... FILMS/MOVIES 
The Insider by Michael Mann would easily be my first choice. Mann is a superb director and apart from his extraordinary eye for composition, this powerful true story was absorbing in its ability to elicit a range of different emotions, anger being foremost among them. Mann managed to wrestle one of the best ever performances from Russell Crowe as conflicted tobacco industry whistleblower, Jeffrey Wigan - it was an unsanitized, provocative portrayal and at times painful to watch. 


... TV DRAMAS
I would contend that the opening scene from the first episode of TV series Billions is one of the cleverest openings in the history of TV pilots! And it just gets better from there on in. Billions is a masterclass in direction, editing and scriptwriting and the silent dance of predator and prey between US Attorney Chuck Rhoades and hedge fund king Bobby Axelrod is fascinating to watch. There is one particular scene where Axelrod stages a fake argument to distance himself from potential insider dealing charges that I believe is one of the funniest/exciting/bizarre two minutes of drama ever made.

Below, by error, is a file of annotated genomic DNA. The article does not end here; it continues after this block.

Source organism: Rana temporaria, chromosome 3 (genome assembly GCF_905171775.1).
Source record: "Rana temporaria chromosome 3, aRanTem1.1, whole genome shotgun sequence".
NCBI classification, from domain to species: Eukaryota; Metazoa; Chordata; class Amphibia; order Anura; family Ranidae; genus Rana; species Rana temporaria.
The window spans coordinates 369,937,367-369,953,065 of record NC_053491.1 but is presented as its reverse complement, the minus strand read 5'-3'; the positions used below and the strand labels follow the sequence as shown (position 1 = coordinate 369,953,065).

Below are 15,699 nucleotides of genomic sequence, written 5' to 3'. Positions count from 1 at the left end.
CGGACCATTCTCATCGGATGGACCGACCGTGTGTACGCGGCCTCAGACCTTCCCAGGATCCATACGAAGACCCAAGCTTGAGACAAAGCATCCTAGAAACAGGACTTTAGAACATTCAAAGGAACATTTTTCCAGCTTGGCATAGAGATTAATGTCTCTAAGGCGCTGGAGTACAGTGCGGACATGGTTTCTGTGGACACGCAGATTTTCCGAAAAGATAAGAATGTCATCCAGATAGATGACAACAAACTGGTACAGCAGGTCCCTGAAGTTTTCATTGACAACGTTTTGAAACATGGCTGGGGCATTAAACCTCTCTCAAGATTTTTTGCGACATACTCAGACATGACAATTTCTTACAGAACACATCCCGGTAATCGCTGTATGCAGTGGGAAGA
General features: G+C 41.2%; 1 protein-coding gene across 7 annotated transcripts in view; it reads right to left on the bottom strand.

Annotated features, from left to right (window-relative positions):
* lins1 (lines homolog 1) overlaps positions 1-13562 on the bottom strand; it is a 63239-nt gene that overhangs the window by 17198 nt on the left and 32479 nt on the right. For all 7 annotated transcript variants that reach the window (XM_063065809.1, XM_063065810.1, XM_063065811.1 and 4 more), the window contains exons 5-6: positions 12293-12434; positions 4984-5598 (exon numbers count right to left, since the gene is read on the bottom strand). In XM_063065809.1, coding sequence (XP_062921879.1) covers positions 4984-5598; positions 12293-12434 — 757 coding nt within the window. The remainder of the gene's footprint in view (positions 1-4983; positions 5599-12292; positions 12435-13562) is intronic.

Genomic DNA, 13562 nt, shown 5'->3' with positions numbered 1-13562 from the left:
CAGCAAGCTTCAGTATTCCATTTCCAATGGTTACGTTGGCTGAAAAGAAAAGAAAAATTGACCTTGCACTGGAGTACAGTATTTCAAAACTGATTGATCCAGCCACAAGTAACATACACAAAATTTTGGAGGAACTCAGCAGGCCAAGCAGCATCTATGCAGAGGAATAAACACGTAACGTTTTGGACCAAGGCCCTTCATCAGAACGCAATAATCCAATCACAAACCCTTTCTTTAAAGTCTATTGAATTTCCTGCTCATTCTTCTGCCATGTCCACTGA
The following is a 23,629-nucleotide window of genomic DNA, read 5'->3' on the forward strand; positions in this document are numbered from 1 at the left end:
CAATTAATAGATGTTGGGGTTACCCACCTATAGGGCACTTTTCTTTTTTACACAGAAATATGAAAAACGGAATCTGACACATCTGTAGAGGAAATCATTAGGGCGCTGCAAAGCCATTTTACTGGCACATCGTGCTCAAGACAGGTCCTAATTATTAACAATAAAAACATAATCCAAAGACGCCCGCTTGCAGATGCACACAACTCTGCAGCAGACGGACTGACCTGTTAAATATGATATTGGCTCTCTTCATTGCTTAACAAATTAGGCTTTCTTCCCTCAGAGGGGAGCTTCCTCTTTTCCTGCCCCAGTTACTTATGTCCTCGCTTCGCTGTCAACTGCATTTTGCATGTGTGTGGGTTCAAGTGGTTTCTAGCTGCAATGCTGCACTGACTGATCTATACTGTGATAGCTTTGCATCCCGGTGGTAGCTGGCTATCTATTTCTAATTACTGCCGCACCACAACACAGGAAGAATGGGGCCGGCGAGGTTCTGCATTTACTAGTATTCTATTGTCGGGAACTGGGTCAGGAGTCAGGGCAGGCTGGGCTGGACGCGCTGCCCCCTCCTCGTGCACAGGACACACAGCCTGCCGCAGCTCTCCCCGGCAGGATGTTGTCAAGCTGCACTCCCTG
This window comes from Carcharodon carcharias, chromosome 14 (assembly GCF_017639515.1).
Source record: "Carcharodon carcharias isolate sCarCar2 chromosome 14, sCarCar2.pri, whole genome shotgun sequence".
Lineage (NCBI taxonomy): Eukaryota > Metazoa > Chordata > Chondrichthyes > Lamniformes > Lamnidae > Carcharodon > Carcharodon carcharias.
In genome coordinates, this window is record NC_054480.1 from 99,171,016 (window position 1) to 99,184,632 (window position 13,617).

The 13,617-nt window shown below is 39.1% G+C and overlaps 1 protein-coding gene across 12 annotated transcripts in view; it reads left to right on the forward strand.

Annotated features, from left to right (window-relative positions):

... FICTIONAL KILLERS